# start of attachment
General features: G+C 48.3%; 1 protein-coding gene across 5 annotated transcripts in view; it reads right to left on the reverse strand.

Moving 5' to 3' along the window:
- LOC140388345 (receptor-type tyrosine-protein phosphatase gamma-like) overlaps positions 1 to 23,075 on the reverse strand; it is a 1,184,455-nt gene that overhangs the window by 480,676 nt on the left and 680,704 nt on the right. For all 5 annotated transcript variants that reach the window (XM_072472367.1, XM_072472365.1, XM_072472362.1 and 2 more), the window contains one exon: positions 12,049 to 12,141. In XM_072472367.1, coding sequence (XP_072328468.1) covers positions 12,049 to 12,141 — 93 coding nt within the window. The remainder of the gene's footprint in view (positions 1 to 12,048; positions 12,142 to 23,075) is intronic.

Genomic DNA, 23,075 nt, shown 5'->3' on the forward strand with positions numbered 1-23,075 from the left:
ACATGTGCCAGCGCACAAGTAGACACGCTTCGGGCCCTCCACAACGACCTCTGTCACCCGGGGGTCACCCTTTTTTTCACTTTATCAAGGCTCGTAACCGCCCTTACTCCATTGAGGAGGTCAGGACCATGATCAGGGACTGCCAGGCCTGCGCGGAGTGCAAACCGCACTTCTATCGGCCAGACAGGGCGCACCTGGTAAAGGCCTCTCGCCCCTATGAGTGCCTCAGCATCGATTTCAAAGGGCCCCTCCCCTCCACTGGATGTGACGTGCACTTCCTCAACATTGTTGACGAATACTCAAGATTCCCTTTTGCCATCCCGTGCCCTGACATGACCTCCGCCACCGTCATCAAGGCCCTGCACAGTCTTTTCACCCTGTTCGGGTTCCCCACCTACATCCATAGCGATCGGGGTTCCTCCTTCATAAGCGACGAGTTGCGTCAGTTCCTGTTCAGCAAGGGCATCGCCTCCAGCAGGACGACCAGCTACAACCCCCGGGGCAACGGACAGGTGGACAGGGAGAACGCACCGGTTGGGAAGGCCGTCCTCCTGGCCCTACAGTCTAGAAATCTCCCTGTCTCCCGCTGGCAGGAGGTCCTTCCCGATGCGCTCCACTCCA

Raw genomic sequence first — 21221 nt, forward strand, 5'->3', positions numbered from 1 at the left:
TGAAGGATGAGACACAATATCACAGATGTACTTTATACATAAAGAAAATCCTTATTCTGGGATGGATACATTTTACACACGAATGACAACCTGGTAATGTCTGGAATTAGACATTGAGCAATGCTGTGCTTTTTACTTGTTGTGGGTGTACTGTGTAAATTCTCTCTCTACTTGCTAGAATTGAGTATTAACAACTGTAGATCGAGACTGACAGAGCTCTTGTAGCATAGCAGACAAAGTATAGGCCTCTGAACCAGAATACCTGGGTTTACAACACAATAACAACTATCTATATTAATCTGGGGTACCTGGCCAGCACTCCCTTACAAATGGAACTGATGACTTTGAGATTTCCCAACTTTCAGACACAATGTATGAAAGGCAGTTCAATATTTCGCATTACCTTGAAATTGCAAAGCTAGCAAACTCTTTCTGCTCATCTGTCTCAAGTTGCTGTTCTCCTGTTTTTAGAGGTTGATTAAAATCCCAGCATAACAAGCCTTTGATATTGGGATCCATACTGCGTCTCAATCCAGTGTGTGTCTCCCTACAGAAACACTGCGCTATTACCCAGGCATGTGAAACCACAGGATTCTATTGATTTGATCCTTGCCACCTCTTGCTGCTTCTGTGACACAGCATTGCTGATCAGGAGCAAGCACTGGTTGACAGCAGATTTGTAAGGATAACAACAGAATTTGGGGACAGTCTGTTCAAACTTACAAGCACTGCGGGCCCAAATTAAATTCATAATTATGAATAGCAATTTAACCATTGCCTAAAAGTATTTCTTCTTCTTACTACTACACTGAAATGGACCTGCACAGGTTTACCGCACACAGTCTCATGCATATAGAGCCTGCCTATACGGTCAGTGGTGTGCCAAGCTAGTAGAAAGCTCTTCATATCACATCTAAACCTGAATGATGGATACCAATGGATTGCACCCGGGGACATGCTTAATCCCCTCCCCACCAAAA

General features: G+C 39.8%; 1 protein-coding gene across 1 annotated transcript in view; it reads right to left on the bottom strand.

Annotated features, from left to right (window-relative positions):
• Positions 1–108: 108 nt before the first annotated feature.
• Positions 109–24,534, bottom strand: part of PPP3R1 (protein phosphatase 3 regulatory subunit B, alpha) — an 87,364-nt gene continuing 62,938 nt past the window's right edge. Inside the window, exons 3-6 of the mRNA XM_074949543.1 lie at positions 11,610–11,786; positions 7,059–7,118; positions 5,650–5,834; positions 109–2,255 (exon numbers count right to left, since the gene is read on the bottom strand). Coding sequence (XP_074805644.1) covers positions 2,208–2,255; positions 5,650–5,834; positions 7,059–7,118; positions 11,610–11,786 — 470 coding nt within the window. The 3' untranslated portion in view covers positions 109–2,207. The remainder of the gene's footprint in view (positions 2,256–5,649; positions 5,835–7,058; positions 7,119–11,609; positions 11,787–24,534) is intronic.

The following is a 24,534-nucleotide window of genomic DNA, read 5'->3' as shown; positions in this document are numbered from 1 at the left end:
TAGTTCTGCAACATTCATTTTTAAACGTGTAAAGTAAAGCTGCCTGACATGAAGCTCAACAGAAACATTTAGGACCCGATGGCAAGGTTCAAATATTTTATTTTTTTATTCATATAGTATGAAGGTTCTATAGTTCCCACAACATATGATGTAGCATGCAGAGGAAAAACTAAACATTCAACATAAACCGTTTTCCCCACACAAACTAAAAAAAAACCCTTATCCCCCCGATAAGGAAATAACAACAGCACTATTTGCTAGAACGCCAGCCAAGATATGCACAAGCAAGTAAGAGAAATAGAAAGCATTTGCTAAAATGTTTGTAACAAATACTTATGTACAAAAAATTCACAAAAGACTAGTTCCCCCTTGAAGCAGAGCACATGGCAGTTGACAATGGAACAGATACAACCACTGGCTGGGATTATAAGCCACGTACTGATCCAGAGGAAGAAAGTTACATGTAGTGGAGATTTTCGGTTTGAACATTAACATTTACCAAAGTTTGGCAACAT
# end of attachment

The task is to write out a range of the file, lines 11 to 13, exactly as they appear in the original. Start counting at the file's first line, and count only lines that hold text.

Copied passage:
• Positions 109–24,534, bottom strand: part of PPP3R1 (protein phosphatase 3 regulatory subunit B, alpha) — an 87,364-nt gene continuing 62,938 nt past the window's right edge. Inside the window, exons 3-6 of the mRNA XM_074949543.1 lie at positions 11,610–11,786; positions 7,059–7,118; positions 5,650–5,834; positions 109–2,255 (exon numbers count right to left, since the gene is read on the bottom strand). Coding sequence (XP_074805644.1) covers positions 2,208–2,255; positions 5,650–5,834; positions 7,059–7,118; positions 11,610–11,786 — 470 coding nt within the window. The 3' untranslated portion in view covers positions 109–2,207. The remainder of the gene's footprint in view (positions 2,256–5,649; positions 5,835–7,058; positions 7,119–11,609; positions 11,787–24,534) is intronic.

The following is a 24,534-nucleotide window of genomic DNA, read 5'->3' as shown; positions in this document are numbered from 1 at the left end:
TAGTTCTGCAACATTCATTTTTAAACGTGTAAAGTAAAGCTGCCTGACATGAAGCTCAACAGAAACATTTAGGACCCGATGGCAAGGTTCAAATATTTTATTTTTTTATTCATATAGTATGAAGGTTCTATAGTTCCCACAACATATGATGTAGCATGCAGAGGAAAAACTAAACATTCAACATAAACCGTTTTCCCCACACAAACTAAAAAAAAACCCTTATCCCCCCGATAAGGAAATAACAACAGCACTATTTGCTAGAACGCCAGCCAAGATATGCACAAGCAAGTAAGAGAAATAGAAAGCATTTGCTAAAATGTTTGTAACAAATACTTATGTACAAAAAATTCACAAAAGACTAGTTCCCCCTTGAAGCAGAGCACATGGCAGTTGACAATGGAACAGATACAACCACTGGCTGGGATTATAAGCCACGTACTGATCCAGAGGAAGAAAGTTACATGTAGTGGAGATTTTCGGTTTGAACATTAACATTTACCAAAGTTTGGCAACAT